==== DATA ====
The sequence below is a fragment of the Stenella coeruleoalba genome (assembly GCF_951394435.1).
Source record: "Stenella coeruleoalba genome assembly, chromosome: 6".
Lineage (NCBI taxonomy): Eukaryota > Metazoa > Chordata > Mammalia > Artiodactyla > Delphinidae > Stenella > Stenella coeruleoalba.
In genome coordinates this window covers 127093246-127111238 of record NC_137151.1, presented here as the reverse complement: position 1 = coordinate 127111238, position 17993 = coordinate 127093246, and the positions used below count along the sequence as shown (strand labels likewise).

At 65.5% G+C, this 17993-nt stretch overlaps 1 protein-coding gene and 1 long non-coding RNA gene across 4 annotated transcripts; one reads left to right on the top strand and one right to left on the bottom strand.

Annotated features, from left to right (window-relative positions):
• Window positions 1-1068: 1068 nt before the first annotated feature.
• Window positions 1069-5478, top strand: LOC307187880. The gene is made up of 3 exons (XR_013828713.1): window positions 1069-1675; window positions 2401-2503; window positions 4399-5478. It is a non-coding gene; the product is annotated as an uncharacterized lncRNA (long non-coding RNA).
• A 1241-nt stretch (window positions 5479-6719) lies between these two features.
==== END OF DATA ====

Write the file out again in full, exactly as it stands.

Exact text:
The sequence below is a fragment of the Stenella coeruleoalba genome (assembly GCF_951394435.1).
Source record: "Stenella coeruleoalba genome assembly, chromosome: 6".
Lineage (NCBI taxonomy): Eukaryota > Metazoa > Chordata > Mammalia > Artiodactyla > Delphinidae > Stenella > Stenella coeruleoalba.
In genome coordinates this window covers 127093246-127111238 of record NC_137151.1, presented here as the reverse complement: position 1 = coordinate 127111238, position 17993 = coordinate 127093246, and the positions used below count along the sequence as shown (strand labels likewise).

At 65.5% G+C, this 17993-nt stretch overlaps 1 protein-coding gene and 1 long non-coding RNA gene across 4 annotated transcripts; one reads left to right on the top strand and one right to left on the bottom strand.

Annotated features, from left to right (window-relative positions):
• Window positions 1-1068: 1068 nt before the first annotated feature.
• Window positions 1069-5478, top strand: LOC307187880. The gene is made up of 3 exons (XR_013828713.1): window positions 1069-1675; window positions 2401-2503; window positions 4399-5478. It is a non-coding gene; the product is annotated as an uncharacterized lncRNA (long non-coding RNA).
• A 1241-nt stretch (window positions 5479-6719) lies between these two features.